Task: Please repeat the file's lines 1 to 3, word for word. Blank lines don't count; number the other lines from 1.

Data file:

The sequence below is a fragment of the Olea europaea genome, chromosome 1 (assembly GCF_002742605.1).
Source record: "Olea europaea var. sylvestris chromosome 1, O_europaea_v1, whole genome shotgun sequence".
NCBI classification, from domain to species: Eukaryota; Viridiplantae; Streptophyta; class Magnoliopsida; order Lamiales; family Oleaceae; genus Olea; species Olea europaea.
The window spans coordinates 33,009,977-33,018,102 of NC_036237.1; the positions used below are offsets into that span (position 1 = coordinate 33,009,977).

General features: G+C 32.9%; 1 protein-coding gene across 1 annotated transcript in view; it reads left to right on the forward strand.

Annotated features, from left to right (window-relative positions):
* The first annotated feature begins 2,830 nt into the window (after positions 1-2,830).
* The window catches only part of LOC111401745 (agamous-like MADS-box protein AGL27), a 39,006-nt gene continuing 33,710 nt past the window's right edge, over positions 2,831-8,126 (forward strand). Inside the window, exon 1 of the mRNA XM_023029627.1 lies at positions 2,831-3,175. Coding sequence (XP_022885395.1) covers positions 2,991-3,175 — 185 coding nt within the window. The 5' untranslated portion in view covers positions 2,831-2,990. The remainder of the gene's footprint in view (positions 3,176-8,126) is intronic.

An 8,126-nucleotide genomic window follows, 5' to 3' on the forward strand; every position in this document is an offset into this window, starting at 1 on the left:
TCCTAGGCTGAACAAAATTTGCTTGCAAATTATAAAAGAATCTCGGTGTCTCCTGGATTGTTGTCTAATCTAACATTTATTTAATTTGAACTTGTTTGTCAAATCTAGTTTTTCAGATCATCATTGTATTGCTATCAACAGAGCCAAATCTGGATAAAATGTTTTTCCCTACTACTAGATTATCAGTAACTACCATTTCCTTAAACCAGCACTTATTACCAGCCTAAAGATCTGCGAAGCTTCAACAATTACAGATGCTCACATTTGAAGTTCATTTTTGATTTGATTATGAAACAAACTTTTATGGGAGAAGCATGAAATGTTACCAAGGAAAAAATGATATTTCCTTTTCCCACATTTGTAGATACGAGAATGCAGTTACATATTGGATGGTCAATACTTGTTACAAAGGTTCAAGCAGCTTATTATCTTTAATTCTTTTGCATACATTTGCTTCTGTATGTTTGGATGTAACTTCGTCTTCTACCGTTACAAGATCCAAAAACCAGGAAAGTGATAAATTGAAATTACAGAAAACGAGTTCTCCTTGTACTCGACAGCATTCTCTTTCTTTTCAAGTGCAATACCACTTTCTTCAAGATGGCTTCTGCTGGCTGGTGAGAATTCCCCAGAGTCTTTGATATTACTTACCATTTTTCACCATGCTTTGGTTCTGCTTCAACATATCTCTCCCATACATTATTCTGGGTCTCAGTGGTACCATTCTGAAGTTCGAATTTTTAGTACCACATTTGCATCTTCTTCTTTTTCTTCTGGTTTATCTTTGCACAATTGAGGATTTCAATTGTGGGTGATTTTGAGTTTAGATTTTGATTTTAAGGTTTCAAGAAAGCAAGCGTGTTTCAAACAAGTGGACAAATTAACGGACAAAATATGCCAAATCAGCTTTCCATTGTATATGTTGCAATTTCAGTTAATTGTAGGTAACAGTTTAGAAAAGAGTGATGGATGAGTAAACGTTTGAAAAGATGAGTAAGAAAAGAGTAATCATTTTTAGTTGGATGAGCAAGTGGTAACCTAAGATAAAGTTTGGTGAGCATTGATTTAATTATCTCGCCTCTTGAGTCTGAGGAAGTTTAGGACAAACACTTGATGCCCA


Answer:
The sequence below is a fragment of the Olea europaea genome, chromosome 1 (assembly GCF_002742605.1).
Source record: "Olea europaea var. sylvestris chromosome 1, O_europaea_v1, whole genome shotgun sequence".
NCBI classification, from domain to species: Eukaryota; Viridiplantae; Streptophyta; class Magnoliopsida; order Lamiales; family Oleaceae; genus Olea; species Olea europaea.